‘Blinking Red’: US Is Scrambling To Prep For A China Invasion Of Taiwan, Defense Officials Say

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  • The U.S. is far behind where it needs to be in its preparations for a China-Taiwan war scenario, dozens of defense officials told Reuters.
  • The U.S. is trying to improve its Taiwan defense capabilities by creating stockpiles of military equipment throughout the Asia-Pacific region, the outlet reported.
  • “Our ability to deter conflict in the Western Pacific over the next five years is not close to where it needs to be,” Republican Mississippi Sen. Roger Wicker, a leading member of the Senate Armed Services Committee, told Reuters. 

The United States is rushing to improve its military capabilities in the Asia-Pacific region in preparation for a potential Chinese invasion of Taiwan, Reuters reported Wednesday.

The U.S. is concerned that China is prepping to invade and reunify with Taiwan in the coming years amid heightened aggression and hostilities in the Asia-Pacific. Part of U.S. preparations for a China invasion of Taiwan includes improving logistics hubs and creating a stockpile of readily available military equipment throughout the region, according to Reuters. (RELATED: US Moved To Revive Major WWII-Era Military Bases In 2023 Preparing For Face Off With China)

“Our ability to deter conflict in the Western Pacific over the next five years is not close to where it needs to be,” Republican Mississippi Sen. Roger Wicker, a leading member of the Senate Armed Services Committee, told Reuters.

Chinese President Xi Jinping has ordered the country’s military to be ready to invade Taiwan by 2027. The U.S. holds a position of “strategic ambiguity” when it comes to defending Taiwan, but President Joe Biden has warned on multiple occasions that the U.S. will have direct military involvement if China invades the island, which the White House has had to continually walk back.

The U.S. implemented part of its plan to bolster military stockpiles in the region during the “Talisman Sabre” joint military exercises with Australia in July of 2023, according to Reuters. While the exercise was meant to showcase joint military capabilities, it also allowed the U.S. to leave behind massive amounts of equipment, including hundreds of vehicles and weapons containers, in Australia in the event of a future drill or war in the region.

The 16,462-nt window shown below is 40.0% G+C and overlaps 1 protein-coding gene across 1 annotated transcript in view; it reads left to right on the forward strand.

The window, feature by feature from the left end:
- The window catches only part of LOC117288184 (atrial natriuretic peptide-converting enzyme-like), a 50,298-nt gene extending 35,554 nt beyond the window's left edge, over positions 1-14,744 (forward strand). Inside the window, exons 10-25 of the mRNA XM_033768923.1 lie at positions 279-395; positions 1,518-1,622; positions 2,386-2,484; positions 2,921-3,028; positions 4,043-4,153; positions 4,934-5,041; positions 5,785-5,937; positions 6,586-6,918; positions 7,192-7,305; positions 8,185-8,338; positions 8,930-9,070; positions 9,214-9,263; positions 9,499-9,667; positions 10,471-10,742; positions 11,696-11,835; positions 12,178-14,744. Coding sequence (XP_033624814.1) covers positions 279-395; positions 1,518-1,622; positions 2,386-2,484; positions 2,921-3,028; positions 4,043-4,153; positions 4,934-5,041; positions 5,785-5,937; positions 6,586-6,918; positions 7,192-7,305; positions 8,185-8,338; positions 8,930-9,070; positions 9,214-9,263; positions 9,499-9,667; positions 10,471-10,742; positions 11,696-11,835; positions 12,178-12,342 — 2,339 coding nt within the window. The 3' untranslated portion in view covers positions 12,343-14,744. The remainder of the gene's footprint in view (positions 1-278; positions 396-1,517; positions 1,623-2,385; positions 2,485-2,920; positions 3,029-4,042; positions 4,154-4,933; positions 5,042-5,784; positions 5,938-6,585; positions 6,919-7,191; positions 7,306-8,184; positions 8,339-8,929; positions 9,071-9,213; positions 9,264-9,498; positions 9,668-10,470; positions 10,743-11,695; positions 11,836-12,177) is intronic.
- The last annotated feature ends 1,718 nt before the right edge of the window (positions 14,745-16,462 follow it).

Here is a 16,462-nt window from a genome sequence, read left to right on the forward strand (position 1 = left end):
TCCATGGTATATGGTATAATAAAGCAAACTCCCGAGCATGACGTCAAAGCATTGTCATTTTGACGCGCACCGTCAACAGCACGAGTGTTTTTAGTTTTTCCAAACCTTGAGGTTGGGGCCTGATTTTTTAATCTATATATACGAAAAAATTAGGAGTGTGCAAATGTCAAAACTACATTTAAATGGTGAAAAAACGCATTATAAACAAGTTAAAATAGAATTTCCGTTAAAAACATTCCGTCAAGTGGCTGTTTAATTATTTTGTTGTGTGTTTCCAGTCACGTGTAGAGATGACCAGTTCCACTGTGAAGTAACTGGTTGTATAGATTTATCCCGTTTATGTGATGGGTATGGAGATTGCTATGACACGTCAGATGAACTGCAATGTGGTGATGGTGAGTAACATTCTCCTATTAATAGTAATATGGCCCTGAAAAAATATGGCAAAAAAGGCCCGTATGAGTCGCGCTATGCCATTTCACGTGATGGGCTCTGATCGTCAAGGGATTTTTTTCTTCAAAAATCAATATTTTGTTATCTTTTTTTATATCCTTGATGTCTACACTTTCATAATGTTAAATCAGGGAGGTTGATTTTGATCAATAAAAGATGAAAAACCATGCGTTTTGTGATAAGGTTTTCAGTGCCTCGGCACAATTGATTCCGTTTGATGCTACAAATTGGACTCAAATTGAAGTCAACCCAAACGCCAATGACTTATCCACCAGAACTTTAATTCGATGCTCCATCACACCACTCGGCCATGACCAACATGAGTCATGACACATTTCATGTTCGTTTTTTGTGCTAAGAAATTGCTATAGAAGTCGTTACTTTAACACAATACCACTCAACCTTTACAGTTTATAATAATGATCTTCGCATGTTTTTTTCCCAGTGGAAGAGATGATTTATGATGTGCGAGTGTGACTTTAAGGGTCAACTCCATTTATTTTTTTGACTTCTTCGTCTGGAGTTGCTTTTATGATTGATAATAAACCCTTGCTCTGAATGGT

“We’re looking to do this more and more,” Army Gen. Charles Flynn told Reuters. “There’s a number of other countries in the region where we already have agreements to do that.”

The stockpile in Australia is part of the U.S. effort to improve its military logistics capabilities in the region, which is currently far behind where it needs to be, over two dozen defense officials told Reuters. War game scenarios have demonstrated that China would try to cripple U.S. operational capabilities by going after military logistics hubs in the Asia-Pacific region.

“China is going to purposely go after some of the logistics nodes to make it difficult for the United States to sustain operations in the Indo-Pacific,” Becca Wasser, senior defense fellow at the Center for a New American Security (CNAS), told Reuters. CNAS ran the referenced war game scenario for congressional members in April of 2023.

Among other problems for the U.S. in a China-Taiwan war scenario are deficient transport capabilities; U.S. vessels that transport military equipment such as tanks are decades old, according to Reuters. The U.S. currently only has $2.5 billion out of its $843 billion defense budget earmarked for logistics improvement in the Asia-Pacific region over the next five years.

“The Department of Defense has systematically underinvested in logistics in terms of money, mental energy, physical assets, and personnel,” CNAS said in an analysis, according to Reuters. Some lawmakers have expressed concern that not enough is being done to properly bolster U.S. military international logistics capabilities.

“When you really dig down a couple of layers, the intel community is blinking red as far as for the next five years. And yet some of these timelines (to address the risks) are 10, 15, 20 years long,” Republican Florida Rep. Mike Waltz told Reuters. “There’s a mismatch there.”

The White House and DOD did not immediately respond to a request for comment.

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